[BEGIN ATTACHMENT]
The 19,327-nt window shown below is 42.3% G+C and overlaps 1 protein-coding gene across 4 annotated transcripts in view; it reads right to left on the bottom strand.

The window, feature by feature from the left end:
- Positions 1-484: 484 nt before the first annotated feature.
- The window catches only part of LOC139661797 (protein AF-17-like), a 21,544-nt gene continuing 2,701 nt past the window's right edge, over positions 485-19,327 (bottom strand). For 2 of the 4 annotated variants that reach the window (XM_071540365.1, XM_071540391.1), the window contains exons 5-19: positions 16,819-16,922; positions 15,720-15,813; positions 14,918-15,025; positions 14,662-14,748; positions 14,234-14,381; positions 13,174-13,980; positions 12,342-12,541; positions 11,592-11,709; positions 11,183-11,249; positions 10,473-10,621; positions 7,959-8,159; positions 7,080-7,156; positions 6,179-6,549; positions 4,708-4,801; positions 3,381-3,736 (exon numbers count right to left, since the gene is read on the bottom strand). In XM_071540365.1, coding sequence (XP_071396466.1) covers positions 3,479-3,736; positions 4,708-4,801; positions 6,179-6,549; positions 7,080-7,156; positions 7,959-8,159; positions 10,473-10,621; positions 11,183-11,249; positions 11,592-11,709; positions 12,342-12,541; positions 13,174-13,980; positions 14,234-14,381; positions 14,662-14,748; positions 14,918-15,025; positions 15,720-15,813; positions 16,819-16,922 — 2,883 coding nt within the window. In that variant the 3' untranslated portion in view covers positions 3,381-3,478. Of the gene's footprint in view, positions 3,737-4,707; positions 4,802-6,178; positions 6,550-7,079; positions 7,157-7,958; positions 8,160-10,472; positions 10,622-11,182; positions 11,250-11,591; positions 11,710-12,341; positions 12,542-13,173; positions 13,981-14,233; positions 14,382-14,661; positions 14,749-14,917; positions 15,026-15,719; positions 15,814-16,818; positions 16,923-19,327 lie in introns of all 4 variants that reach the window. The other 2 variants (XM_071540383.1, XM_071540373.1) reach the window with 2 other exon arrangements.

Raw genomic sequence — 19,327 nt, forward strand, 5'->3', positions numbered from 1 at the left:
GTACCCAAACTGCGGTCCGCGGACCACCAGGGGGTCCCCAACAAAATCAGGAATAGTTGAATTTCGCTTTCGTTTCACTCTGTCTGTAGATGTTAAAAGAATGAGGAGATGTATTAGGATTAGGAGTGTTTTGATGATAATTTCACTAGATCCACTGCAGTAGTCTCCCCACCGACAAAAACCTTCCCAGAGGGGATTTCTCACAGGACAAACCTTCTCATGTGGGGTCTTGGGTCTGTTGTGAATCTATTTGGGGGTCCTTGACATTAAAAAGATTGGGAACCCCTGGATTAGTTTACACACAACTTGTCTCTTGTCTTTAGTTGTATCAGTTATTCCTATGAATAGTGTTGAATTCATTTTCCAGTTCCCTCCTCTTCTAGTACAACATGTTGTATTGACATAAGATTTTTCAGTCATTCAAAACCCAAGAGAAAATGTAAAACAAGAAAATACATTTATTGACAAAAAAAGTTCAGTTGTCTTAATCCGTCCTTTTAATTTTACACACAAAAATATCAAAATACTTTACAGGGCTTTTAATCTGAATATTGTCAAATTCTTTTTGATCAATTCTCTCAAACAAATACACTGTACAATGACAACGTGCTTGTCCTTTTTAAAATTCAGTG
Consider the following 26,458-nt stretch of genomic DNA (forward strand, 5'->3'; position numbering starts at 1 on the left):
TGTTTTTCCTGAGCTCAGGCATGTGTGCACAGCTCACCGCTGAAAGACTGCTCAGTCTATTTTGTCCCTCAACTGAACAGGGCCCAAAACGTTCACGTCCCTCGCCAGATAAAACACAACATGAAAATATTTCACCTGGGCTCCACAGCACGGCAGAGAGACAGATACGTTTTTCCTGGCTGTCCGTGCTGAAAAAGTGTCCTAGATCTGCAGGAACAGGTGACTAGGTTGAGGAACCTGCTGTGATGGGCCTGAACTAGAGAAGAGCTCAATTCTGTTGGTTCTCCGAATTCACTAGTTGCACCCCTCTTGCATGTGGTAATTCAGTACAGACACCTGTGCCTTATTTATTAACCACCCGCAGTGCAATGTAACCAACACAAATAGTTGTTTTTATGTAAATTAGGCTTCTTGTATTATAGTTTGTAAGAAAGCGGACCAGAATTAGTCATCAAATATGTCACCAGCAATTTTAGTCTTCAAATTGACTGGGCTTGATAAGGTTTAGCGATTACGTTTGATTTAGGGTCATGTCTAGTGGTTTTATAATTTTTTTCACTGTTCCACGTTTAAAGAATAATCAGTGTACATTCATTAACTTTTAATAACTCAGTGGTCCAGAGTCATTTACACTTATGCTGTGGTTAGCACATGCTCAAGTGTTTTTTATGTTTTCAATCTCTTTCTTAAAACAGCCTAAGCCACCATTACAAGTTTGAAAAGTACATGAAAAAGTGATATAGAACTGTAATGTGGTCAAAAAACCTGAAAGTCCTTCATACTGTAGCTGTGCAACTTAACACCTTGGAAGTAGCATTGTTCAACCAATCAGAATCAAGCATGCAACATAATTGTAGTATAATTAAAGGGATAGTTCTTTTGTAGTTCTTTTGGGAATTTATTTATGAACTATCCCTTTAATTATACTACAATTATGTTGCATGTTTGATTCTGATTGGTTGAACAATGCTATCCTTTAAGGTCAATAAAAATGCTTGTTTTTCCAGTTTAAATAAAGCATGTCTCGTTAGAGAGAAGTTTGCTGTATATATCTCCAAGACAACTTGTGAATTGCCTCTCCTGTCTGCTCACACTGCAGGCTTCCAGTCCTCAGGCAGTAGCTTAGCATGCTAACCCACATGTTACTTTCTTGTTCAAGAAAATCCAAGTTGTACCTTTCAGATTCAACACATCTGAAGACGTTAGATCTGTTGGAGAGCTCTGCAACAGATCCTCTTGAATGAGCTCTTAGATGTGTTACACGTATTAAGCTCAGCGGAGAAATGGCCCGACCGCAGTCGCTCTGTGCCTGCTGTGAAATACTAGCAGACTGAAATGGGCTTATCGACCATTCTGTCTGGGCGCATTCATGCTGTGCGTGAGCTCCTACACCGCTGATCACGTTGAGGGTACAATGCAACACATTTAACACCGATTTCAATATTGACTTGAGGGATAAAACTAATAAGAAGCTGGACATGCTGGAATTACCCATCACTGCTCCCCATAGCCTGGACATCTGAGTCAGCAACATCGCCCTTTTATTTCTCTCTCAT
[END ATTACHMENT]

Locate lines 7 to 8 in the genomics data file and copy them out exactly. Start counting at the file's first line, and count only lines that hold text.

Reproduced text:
Consider the following 26,458-nt stretch of genomic DNA (forward strand, 5'->3'; position numbering starts at 1 on the left):
TGTTTTTCCTGAGCTCAGGCATGTGTGCACAGCTCACCGCTGAAAGACTGCTCAGTCTATTTTGTCCCTCAACTGAACAGGGCCCAAAACGTTCACGTCCCTCGCCAGATAAAACACAACATGAAAATATTTCACCTGGGCTCCACAGCACGGCAGAGAGACAGATACGTTTTTCCTGGCTGTCCGTGCTGAAAAAGTGTCCTAGATCTGCAGGAACAGGTGACTAGGTTGAGGAACCTGCTGTGATGGGCCTGAACTAGAGAAGAGCTCAATTCTGTTGGTTCTCCGAATTCACTAGTTGCACCCCTCTTGCATGTGGTAATTCAGTACAGACACCTGTGCCTTATTTATTAACCACCCGCAGTGCAATGTAACCAACACAAATAGTTGTTTTTATGTAAATTAGGCTTCTTGTATTATAGTTTGTAAGAAAGCGGACCAGAATTAGTCATCAAATATGTCACCAGCAATTTTAGTCTTCAAATTGACTGGGCTTGATAAGGTTTAGCGATTACGTTTGATTTAGGGTCATGTCTAGTGGTTTTATAATTTTTTTCACTGTTCCACGTTTAAAGAATAATCAGTGTACATTCATTAACTTTTAATAACTCAGTGGTCCAGAGTCATTTACACTTATGCTGTGGTTAGCACATGCTCAAGTGTTTTTTATGTTTTCAATCTCTTTCTTAAAACAGCCTAAGCCACCATTACAAGTTTGAAAAGTACATGAAAAAGTGATATAGAACTGTAATGTGGTCAAAAAACCTGAAAGTCCTTCATACTGTAGCTGTGCAACTTAACACCTTGGAAGTAGCATTGTTCAACCAATCAGAATCAAGCATGCAACATAATTGTAGTATAATTAAAGGGATAGTTCTTTTGTAGTTCTTTTGGGAATTTATTTATGAACTATCCCTTTAATTATACTACAATTATGTTGCATGTTTGATTCTGATTGGTTGAACAATGCTATCCTTTAAGGTCAATAAAAATGCTTGTTTTTCCAGTTTAAATAAAGCATGTCTCGTTAGAGAGAAGTTTGCTGTATATATCTCCAAGACAACTTGTGAATTGCCTCTCCTGTCTGCTCACACTGCAGGCTTCCAGTCCTCAGGCAGTAGCTTAGCATGCTAACCCACATGTTACTTTCTTGTTCAAGAAAATCCAAGTTGTACCTTTCAGATTCAACACATCTGAAGACGTTAGATCTGTTGGAGAGCTCTGCAACAGATCCTCTTGAATGAGCTCTTAGATGTGTTACACGTATTAAGCTCAGCGGAGAAATGGCCCGACCGCAGTCGCTCTGTGCCTGCTGTGAAATACTAGCAGACTGAAATGGGCTTATCGACCATTCTGTCTGGGCGCATTCATGCTGTGCGTGAGCTCCTACACCGCTGATCACGTTGAGGGTACAATGCAACACATTTAACACCGATTTCAATATTGACTTGAGGGATAAAACTAATAAGAAGCTGGACATGCTGGAATTACCCATCACTGCTCCCCATAGCCTGGACATCTGAGTCAGCAACATCGCCCTTTTATTTCTCTCTCAT